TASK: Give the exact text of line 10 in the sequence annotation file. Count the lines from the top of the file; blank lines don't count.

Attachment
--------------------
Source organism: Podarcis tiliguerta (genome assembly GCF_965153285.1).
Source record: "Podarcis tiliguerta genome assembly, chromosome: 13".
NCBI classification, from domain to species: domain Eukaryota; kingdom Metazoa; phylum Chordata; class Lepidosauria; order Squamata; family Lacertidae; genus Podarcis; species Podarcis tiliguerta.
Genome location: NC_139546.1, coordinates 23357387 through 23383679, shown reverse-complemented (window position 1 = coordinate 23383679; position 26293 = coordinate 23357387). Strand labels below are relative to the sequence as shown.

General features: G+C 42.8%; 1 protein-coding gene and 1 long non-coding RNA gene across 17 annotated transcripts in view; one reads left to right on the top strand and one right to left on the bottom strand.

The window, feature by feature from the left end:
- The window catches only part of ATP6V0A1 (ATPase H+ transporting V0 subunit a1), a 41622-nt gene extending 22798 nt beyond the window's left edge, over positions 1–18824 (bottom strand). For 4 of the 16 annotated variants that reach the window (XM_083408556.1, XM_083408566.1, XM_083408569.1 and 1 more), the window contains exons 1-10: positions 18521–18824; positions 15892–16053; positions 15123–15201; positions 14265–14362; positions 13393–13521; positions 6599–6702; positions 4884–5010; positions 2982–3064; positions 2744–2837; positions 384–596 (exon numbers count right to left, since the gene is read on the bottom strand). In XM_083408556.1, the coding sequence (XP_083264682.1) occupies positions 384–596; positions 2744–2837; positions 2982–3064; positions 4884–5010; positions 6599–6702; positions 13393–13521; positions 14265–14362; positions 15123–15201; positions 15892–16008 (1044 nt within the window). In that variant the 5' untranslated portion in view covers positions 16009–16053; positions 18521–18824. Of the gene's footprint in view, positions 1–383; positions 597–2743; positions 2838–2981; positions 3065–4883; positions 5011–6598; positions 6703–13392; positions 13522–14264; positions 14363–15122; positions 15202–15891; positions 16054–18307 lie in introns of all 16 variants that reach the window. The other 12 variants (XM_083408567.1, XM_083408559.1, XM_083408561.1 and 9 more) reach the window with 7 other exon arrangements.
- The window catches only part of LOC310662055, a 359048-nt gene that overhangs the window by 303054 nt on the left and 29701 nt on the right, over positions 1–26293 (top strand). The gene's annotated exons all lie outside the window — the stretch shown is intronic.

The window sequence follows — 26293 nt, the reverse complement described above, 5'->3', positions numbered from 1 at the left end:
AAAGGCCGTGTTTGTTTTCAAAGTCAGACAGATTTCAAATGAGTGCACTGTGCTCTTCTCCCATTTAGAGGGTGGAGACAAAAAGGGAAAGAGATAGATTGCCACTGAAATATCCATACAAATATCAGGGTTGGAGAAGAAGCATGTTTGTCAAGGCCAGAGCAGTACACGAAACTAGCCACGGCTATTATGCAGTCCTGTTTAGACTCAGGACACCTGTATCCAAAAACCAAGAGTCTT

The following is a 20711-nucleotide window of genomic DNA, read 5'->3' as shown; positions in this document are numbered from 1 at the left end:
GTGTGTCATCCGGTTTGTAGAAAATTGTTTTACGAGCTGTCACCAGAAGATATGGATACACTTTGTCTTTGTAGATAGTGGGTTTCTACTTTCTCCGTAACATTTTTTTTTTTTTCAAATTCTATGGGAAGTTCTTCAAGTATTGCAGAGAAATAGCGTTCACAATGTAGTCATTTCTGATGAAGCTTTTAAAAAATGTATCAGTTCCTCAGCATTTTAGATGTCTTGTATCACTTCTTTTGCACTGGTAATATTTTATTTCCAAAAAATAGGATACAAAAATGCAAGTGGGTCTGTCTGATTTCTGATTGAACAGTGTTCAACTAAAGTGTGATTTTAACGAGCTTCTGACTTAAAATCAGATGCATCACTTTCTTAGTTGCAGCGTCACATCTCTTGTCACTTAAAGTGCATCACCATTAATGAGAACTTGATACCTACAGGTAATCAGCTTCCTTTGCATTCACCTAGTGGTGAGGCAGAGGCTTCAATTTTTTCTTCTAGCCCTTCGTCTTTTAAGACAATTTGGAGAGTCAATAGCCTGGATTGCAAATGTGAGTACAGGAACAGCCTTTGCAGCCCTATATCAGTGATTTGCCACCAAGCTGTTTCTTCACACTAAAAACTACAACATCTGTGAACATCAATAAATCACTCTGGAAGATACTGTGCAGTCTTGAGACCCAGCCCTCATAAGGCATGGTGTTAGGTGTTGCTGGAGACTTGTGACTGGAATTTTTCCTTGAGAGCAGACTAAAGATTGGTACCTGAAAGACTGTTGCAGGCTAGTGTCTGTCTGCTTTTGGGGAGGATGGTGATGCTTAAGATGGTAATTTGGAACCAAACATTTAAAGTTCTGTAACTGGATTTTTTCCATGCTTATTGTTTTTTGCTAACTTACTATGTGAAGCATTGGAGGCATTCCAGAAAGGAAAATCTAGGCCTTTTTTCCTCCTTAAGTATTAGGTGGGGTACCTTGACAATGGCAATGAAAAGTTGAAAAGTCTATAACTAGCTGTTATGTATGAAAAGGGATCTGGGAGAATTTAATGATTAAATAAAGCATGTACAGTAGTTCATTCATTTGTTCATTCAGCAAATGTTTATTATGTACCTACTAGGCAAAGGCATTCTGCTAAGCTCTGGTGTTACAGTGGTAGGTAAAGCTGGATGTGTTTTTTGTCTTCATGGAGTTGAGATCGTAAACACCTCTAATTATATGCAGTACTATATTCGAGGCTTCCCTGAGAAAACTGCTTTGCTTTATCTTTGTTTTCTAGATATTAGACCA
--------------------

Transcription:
AAAGGCCGTGTTTGTTTTCAAAGTCAGACAGATTTCAAATGAGTGCACTGTGCTCTTCTCCCATTTAGAGGGTGGAGACAAAAAGGGAAAGAGATAGATTGCCACTGAAATATCCATACAAATATCAGGGTTGGAGAAGAAGCATGTTTGTCAAGGCCAGAGCAGTACACGAAACTAGCCACGGCTATTATGCAGTCCTGTTTAGACTCAGGACACCTGTATCCAAAAACCAAGAGTCTT